If you want to sue someone over something that happens online, where you do go to court? Your hometown? Their hometown? Some neutral location?
In early cases involving online disputes, the plaintiffs (people who sued) all sued in their home states and the defendants didn't challenge personal jurisdiction.
Now defendants are getting wise to spending time and money on out-of-state lawsuits, arguing that the plaintiffs have no personal jurisdiction over them in the plaintiff's home state. In other words, defendants are arguing, "You want to fight, you come to my backyard."
How Do Courts Determine Jurisdiction?
To determine personal jurisdiction, courts normally ask whether defendants have sufficient contact with the state to make it fair to have to defend themselves there. That there is no strict definition of what constitutes "contacts" only makes it more difficult.
But there are examples. If the defendant travels to the state in question, sells services or goods in that state, has an office, agent, or representatives in that state, or if he could expect his actions to have consequences there, then he has contacts. On a case-by-case basis, courts determine whether these "contacts" justify hauling the defendant into that state's court.
Three recent cases show how differently personal jurisdiction cases can work out, depending on the he circumstances.
1. CompuServe, Inc. v. Richard S. Patterson
The Facts: CompuServe, headquartered in Columbus, Ohio, wanted to sue Richard Patterson, a Houston, Texas, resident. Patterson had repeatedly threatened trademark litigation against CompuServe, and the online company wanted to sue him in U.S. District Court in Ohio to determine they didn't infringe his trademarks. Patterson wanted CompuServe's case dismissed, saying CompuServe had no personal jurisdiction over him in Ohio.
Patterson won the first round at the district court level, but the U.S. Court of Appeals for the Southern District of Ohio, reversed the district court's decision on July 22 when it ruled CompuServe could sue him in Ohio. Although Patterson is an attorney, he didn't file an appeal brief or appear at the Court of Appeals to argue his position.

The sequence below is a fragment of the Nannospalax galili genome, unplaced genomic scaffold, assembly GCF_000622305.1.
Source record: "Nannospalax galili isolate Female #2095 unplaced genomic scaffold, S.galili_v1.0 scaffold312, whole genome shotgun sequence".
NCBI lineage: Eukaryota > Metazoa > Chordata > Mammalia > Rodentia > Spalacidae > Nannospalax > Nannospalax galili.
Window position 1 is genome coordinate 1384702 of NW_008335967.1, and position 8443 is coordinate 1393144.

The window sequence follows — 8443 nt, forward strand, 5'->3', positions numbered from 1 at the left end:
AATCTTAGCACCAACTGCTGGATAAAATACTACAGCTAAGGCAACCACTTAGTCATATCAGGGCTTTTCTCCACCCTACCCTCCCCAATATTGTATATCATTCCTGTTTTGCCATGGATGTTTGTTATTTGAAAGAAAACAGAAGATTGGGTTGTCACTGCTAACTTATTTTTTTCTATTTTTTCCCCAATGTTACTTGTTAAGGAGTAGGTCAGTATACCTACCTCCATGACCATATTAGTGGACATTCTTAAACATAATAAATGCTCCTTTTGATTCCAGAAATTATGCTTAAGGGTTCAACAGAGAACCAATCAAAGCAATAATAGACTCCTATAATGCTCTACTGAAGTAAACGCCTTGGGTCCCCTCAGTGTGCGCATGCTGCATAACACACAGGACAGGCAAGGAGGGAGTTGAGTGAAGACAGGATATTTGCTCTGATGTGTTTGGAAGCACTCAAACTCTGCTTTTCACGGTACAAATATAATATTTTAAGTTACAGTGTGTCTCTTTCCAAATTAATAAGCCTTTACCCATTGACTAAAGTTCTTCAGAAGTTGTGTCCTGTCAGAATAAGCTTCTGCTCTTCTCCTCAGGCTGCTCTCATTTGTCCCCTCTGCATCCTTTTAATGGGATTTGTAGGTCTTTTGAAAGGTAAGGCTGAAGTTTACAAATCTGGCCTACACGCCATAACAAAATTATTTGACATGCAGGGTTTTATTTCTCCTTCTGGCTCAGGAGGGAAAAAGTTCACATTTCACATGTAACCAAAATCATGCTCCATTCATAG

The Court of Appeals' Ruling: The Court of Appeals ruled a combination of factors made it fair to go to court against Patterson in Ohio: 1) He was a CompuServe subscriber; 2) He advertised and sold shareware through CompuServe for three years; 3) He sold software to 12 Ohio residents; and 4) He had threatened trademark litigation against CompuServe.
The Court also noted Patterson had signed a CompuServe Service Agreement and a CompuServe Shareware Registration Agreement that contained clauses saying they were entered in Ohio and "governed by and construed in accordance with" Ohio law.
The Scoop: Some pundits have said this decision means your service provider can always sue you in its hometown. Fears of flying to Virginia for disputes with America Online (AOL) have danced in subscribers' minds.
But the pundits have the wrong idea. The Court specifically said just being a CompuServe subscriber doesn't give CompuServe grounds to sue you in Ohio.
The Court also specifically said that at best, selling services or goods on CompuServe, without more, would be dubious grounds for CompuServe to sue you in Ohio. So if you're an average subscriber, don't worry. If your service provider wants to sue you, it has to come to you. But if you have additional dealings with your service provider and there's a dispute, you may need to book airline tickets.